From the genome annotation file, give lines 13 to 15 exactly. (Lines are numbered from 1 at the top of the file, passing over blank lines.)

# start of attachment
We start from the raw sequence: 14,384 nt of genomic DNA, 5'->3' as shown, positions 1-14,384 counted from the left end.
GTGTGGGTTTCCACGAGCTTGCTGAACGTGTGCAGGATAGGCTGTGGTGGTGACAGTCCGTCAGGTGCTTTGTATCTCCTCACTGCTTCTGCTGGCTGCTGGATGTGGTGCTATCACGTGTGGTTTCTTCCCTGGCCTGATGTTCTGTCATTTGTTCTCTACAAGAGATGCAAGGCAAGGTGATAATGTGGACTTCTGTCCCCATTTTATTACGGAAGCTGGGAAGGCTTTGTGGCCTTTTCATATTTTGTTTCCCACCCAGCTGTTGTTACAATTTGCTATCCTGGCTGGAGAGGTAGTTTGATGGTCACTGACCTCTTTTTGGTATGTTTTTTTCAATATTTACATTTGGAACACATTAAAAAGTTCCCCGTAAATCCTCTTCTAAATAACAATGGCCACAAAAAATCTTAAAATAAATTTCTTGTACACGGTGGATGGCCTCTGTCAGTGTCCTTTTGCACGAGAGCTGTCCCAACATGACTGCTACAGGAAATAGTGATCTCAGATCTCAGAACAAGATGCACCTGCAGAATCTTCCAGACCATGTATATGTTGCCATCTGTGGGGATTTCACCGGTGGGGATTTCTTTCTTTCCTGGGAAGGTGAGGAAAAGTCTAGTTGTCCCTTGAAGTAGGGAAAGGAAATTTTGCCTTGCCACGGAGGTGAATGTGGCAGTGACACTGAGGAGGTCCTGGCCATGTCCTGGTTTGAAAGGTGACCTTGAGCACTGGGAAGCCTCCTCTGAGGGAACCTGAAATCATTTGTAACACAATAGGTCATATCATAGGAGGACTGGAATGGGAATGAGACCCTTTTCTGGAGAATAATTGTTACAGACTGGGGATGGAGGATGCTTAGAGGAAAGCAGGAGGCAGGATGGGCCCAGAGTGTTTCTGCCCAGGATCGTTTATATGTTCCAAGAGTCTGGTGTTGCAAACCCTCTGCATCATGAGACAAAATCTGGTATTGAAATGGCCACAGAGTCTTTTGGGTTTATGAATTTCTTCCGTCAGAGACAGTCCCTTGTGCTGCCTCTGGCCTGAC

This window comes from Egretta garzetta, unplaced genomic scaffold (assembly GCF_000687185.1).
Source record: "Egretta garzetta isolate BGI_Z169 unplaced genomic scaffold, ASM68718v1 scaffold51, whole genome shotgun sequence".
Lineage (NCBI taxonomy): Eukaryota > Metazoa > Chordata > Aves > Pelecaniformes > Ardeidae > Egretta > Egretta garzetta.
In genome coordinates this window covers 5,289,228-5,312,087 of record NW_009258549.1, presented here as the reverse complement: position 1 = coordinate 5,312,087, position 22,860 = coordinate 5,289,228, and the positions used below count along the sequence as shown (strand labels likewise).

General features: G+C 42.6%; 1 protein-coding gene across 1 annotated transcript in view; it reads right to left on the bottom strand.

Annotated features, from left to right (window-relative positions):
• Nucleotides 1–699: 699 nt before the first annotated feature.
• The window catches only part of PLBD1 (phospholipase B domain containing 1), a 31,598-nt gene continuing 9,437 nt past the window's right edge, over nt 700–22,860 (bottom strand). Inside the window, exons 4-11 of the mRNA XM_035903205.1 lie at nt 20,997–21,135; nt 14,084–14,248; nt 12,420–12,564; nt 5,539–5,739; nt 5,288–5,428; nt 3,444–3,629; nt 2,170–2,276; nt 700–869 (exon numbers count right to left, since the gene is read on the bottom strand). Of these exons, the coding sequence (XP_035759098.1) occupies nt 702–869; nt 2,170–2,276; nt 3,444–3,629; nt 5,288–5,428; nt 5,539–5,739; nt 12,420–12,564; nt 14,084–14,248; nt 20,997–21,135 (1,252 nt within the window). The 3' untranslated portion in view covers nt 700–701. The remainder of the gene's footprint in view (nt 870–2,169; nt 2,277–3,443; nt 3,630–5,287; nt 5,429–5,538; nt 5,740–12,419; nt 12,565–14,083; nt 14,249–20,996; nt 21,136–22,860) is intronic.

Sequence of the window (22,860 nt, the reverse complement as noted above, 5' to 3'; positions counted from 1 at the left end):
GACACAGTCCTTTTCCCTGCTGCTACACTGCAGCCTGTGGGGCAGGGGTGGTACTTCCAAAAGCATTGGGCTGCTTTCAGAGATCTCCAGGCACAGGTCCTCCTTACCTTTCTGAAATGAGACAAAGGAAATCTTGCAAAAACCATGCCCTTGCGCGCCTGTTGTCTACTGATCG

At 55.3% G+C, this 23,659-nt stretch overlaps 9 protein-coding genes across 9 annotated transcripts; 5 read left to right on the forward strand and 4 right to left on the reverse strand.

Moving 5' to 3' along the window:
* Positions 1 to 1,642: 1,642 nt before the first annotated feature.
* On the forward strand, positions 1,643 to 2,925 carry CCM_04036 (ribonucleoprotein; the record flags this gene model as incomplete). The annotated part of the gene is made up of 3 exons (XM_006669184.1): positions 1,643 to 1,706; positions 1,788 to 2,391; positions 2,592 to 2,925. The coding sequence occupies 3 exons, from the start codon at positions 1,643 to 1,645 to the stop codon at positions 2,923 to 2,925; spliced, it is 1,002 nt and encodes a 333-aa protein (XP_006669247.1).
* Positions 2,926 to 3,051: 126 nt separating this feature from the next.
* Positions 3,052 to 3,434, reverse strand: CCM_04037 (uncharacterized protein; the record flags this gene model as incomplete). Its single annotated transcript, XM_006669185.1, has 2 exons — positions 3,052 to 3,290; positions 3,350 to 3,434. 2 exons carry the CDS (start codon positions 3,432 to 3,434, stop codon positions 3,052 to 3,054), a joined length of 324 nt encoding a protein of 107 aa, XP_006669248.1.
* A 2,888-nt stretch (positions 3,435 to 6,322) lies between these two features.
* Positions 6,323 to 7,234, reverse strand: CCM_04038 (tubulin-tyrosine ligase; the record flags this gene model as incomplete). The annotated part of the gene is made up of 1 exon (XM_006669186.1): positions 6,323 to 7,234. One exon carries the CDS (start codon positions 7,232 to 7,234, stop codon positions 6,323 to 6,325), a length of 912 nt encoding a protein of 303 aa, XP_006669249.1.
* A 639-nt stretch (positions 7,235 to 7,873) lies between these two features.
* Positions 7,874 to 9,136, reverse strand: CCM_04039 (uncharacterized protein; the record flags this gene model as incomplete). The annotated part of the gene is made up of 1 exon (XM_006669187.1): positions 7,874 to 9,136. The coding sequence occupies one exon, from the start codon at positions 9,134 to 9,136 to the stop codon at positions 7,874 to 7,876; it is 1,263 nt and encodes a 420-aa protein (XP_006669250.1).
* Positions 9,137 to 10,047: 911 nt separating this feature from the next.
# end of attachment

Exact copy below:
At 55.3% G+C, this 23,659-nt stretch overlaps 9 protein-coding genes across 9 annotated transcripts; 5 read left to right on the forward strand and 4 right to left on the reverse strand.

Moving 5' to 3' along the window:
* Positions 1 to 1,642: 1,642 nt before the first annotated feature.